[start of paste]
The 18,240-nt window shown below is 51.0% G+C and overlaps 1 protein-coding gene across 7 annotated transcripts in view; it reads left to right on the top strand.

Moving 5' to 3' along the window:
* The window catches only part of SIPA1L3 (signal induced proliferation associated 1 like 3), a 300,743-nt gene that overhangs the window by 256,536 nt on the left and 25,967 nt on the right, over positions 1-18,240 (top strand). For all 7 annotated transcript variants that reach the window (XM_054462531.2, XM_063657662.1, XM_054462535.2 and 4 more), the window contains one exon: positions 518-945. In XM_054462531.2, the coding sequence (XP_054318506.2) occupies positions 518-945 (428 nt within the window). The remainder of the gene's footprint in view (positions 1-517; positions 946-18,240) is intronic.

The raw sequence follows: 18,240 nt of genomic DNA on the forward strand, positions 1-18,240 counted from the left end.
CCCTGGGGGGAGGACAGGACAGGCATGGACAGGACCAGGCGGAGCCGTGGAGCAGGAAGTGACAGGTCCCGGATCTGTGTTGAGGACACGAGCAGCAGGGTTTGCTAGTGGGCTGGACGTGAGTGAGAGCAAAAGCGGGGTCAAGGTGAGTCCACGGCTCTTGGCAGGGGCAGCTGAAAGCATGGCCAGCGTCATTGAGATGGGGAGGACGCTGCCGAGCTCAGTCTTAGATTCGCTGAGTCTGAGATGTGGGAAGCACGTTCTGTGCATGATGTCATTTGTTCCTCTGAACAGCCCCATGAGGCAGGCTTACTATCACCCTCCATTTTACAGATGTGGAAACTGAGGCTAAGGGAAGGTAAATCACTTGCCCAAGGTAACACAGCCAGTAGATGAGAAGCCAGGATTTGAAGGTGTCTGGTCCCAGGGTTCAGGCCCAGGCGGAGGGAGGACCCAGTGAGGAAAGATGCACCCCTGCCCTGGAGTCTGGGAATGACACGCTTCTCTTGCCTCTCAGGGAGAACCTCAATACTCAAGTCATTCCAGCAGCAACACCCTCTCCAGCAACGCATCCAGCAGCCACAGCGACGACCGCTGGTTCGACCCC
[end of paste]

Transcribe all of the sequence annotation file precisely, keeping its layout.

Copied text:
The 18,240-nt window shown below is 51.0% G+C and overlaps 1 protein-coding gene across 7 annotated transcripts in view; it reads left to right on the top strand.

Moving 5' to 3' along the window:
* The window catches only part of SIPA1L3 (signal induced proliferation associated 1 like 3), a 300,743-nt gene that overhangs the window by 256,536 nt on the left and 25,967 nt on the right, over positions 1-18,240 (top strand). For all 7 annotated transcript variants that reach the window (XM_054462531.2, XM_063657662.1, XM_054462535.2 and 4 more), the window contains one exon: positions 518-945. In XM_054462531.2, the coding sequence (XP_054318506.2) occupies positions 518-945 (428 nt within the window). The remainder of the gene's footprint in view (positions 1-517; positions 946-18,240) is intronic.

The raw sequence follows: 18,240 nt of genomic DNA on the forward strand, positions 1-18,240 counted from the left end.
CCCTGGGGGGAGGACAGGACAGGCATGGACAGGACCAGGCGGAGCCGTGGAGCAGGAAGTGACAGGTCCCGGATCTGTGTTGAGGACACGAGCAGCAGGGTTTGCTAGTGGGCTGGACGTGAGTGAGAGCAAAAGCGGGGTCAAGGTGAGTCCACGGCTCTTGGCAGGGGCAGCTGAAAGCATGGCCAGCGTCATTGAGATGGGGAGGACGCTGCCGAGCTCAGTCTTAGATTCGCTGAGTCTGAGATGTGGGAAGCACGTTCTGTGCATGATGTCATTTGTTCCTCTGAACAGCCCCATGAGGCAGGCTTACTATCACCCTCCATTTTACAGATGTGGAAACTGAGGCTAAGGGAAGGTAAATCACTTGCCCAAGGTAACACAGCCAGTAGATGAGAAGCCAGGATTTGAAGGTGTCTGGTCCCAGGGTTCAGGCCCAGGCGGAGGGAGGACCCAGTGAGGAAAGATGCACCCCTGCCCTGGAGTCTGGGAATGACACGCTTCTCTTGCCTCTCAGGGAGAACCTCAATACTCAAGTCATTCCAGCAGCAACACCCTCTCCAGCAACGCATCCAGCAGCCACAGCGACGACCGCTGGTTCGACCCC